Tue, 10 Jun 2003

Six McDonald's bombing suspects go on trial in Makassar

Andi Hajramurni, The Jakarta Post, Makassar, South Sulawesi

Six suspects in the Dec. 5, 2002 Makassar bombing went on trial on Monday for their alleged involvement in the bombings that killed three people and injured 15 others.

The six: Masnur bin Abdul Latif, Suriadi, Ilham Riadi, Anton bin Labbase, Khaerul and Muhammad Tang alias Itang stood trial in separate sessions at the Makassar Court.

Anton and Ilham, tried by a panel of judges presided over by Andi Haedar, were charged with planning the bombings at the McDonald's outlet and a car dealership NV Hadji Kalla owned by Coordinating Minister for People's Welfare Jusuf Kalla, along with key suspect Agung Abdul Hamid, still at large, in the city on Dec. 5, 2002.

According to government prosecutors, Anton knew of the meeting held on Oct. 14, 2002, around two months before the bombings, but failed to report on it to the local authorities.

Government prosecutors also laid similar charges against Masnur who was tried in another room.

The three were indicted for violating Government Regulation in Lieu of Law No.1/2002 and Law No. 15/2003 on antiterrorism for which they could receive the death sentence if convicted.

Besides facing similar charges, Suriadi was also indicted for violating the antiterrorism law for possessing arms and explosives without a permit from the authorities.

Haerul and Tang, tried in two separate rooms, were also indicted for breaching the antiterrorism law for giving a place for key suspect Agung Abdul Hamid to hide in Palu, Central Sulawesi, after the bombings.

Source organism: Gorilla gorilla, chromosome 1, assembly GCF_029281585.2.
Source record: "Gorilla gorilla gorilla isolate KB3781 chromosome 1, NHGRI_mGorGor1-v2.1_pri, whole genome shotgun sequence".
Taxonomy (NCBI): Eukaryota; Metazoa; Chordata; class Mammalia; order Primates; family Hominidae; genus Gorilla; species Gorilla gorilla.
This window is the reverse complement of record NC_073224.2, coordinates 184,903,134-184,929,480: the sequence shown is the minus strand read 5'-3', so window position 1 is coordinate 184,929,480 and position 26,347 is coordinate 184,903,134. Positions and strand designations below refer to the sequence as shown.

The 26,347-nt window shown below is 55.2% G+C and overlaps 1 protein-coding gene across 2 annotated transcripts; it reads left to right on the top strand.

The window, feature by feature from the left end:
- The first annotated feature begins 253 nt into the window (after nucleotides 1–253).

Masnur, who was charged with assembling the explosives, rejected the charges as groundless.

"The indictments are baseless. They were engineered and the result of intimidation by interrogators," he said after the court session.

He said the bombings were launched by Agung and his gang in protest of the Malino peace agreement to end the conflict in Poso. "The peace agreement was seen as having failed to control Poso."

The peace agreement was signed by warring Muslim and Christian groups on Dec. 21 in Malino, some 70 kilometers north of the city to end the sectarian conflict that killed more than 2,000 people since Dec. 1998.

The court sessions were adjourned until Monday to hear the suspects' defense arguments that would be presented by their own lawyers.

All trial sessions proceeded smoothly as only dozens of the suspects' relatives were present while more than 230 police personnel were deployed to enhance security at the court compound.

The other seven suspects in the blasts were scheduled to go on trial at the same court on Thursday.